My daughter gave me a Duracell Powermat for Christmas and I’m loving it so much I bought a second one for my New York office. The system consists of a sleek base unit that can accommodate two devices, a case for my Samsung Galaxy S3, and a portable battery unit that can charge a fading phone away from the base. This is cordless charging, the same inductive technology used to recharge electric toothbrushes. I first saw it demonstrated in 2009 at Qualcomm, but it was a bit clunky and didn’t seem all that interesting at the time.
But in practice the system is awesome with a couple irritations. After fitting the case over the phone and plugging it’s male connector into the phone’s female micro-USB port (tight fit, which makes changing cases a bit of a hassle — more on that in a second) the phone can be placed on the charging base where it magnetically slips into the proper position with an audible confirmation that charging has started. I set the phone to go into “bedside” mode when its docked on the Powermat. Only two phones are supported — the Galaxy and the iPhone 4s — but the iPhone 5 case is expected sometime soon. The base units come in three, two and single device configurations. I thought the spare battery brick was a nice-to-have, not a need-to-have, but on a recent vacation it was pressed into use.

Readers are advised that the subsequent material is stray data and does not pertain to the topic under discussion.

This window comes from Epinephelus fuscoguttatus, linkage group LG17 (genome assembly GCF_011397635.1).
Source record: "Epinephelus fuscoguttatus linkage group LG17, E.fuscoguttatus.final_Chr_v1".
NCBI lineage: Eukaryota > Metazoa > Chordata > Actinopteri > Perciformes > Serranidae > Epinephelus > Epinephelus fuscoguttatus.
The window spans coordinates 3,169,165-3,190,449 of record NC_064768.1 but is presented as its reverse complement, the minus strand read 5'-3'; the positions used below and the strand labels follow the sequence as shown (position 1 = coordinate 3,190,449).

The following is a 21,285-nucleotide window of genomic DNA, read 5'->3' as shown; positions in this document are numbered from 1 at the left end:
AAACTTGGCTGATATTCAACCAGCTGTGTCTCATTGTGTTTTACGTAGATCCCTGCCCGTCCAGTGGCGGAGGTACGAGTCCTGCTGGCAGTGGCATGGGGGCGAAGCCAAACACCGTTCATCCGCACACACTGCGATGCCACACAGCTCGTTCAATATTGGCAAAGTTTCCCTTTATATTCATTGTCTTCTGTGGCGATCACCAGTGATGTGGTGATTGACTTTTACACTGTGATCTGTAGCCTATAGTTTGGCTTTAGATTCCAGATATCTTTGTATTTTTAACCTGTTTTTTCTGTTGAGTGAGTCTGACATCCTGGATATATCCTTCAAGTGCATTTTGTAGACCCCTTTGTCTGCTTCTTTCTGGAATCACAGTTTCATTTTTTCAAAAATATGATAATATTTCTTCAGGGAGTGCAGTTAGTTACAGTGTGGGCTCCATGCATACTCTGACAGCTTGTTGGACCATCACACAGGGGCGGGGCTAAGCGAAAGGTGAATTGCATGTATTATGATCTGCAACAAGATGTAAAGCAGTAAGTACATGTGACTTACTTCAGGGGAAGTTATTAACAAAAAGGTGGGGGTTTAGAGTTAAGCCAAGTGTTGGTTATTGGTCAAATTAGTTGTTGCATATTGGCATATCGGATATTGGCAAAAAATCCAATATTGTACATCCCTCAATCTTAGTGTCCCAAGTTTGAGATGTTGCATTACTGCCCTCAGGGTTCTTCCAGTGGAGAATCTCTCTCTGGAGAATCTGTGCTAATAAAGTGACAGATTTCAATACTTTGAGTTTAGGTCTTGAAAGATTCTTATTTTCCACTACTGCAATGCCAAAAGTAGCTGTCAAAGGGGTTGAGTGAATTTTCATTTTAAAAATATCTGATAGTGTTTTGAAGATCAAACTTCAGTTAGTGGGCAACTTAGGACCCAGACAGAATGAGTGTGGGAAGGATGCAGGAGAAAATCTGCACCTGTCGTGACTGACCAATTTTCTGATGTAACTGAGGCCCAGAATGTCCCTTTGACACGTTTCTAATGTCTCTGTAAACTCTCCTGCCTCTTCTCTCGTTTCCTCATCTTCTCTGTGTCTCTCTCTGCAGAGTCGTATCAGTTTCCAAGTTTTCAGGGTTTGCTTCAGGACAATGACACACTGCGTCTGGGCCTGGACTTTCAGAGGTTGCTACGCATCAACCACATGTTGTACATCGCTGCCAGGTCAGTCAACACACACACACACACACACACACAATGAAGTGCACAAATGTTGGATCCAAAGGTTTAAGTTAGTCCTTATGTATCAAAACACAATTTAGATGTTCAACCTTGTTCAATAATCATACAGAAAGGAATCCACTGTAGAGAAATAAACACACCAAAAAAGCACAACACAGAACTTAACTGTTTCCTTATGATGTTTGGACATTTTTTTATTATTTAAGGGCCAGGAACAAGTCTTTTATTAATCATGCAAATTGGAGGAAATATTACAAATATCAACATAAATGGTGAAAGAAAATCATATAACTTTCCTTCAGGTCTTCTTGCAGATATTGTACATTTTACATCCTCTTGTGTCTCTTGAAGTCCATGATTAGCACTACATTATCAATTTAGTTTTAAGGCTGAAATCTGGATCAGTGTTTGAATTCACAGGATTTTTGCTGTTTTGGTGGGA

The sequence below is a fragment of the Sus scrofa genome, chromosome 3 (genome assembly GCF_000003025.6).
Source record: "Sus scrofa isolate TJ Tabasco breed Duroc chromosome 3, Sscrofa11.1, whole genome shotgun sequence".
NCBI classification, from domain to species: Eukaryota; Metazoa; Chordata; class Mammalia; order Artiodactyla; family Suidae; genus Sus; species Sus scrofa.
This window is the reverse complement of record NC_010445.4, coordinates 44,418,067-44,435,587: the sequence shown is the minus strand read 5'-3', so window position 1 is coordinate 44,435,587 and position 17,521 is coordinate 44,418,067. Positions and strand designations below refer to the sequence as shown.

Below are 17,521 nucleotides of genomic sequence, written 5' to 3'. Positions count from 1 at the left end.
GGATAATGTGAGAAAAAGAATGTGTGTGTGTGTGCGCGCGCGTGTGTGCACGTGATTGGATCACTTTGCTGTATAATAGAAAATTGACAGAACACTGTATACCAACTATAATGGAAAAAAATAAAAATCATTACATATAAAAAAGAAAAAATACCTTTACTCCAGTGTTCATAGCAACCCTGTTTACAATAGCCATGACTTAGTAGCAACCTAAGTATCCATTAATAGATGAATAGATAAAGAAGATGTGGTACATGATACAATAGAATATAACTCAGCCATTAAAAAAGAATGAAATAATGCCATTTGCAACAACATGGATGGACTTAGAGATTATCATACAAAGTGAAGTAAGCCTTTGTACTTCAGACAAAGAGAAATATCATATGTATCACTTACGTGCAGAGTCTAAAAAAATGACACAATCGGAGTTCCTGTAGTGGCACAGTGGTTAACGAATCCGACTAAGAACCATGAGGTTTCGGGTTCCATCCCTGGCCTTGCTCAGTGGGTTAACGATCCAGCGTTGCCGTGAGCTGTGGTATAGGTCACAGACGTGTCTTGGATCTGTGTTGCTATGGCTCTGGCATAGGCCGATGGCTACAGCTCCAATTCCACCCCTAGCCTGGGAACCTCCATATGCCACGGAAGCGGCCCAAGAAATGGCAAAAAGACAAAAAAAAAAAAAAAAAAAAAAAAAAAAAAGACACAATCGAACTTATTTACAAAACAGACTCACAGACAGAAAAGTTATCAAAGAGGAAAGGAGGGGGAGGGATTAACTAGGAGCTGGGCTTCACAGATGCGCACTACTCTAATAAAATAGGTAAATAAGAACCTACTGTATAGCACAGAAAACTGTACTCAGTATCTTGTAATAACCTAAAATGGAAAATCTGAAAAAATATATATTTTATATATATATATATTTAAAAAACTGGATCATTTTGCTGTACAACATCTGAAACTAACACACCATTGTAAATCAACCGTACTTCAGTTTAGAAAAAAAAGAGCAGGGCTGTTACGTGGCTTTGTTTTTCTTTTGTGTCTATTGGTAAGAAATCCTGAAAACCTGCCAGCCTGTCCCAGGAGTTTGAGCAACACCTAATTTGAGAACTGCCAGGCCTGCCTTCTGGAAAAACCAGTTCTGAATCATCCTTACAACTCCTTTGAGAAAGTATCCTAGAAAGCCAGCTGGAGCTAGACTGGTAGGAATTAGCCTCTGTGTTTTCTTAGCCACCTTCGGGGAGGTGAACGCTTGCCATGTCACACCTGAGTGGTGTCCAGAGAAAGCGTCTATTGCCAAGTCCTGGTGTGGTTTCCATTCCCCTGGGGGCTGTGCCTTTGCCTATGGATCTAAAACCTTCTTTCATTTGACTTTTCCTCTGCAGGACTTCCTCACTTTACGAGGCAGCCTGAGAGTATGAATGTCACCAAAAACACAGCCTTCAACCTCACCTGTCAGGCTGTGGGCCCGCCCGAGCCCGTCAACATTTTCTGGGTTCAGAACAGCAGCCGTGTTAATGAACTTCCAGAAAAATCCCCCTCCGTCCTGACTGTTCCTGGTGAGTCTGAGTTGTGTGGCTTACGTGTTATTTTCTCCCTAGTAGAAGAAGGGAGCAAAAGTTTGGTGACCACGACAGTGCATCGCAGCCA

The hard plastic case isn’t as rugged as an Otterbox and has to be removed if I want to dock the phone in the car cradle. I imagine Duracell has a car unit in the works, but for now I have to peel off the Duracell case to use the phone in the car for the usual GPS/handsfree/Audible/music stuff.
Duracell is pushing the technology hard, painting a picture where charging bases will be available in coffee shops, nightclubs, airport lounges, stadiums, etc.. and apparently truly wireless charging is over the horizon.
Here’s the obligatory YouTube vision of Millenial bliss:
The double-device mat is $90 at Amazon and includes the portable battery pack and a case for a single phone.. A one-device mat is $32.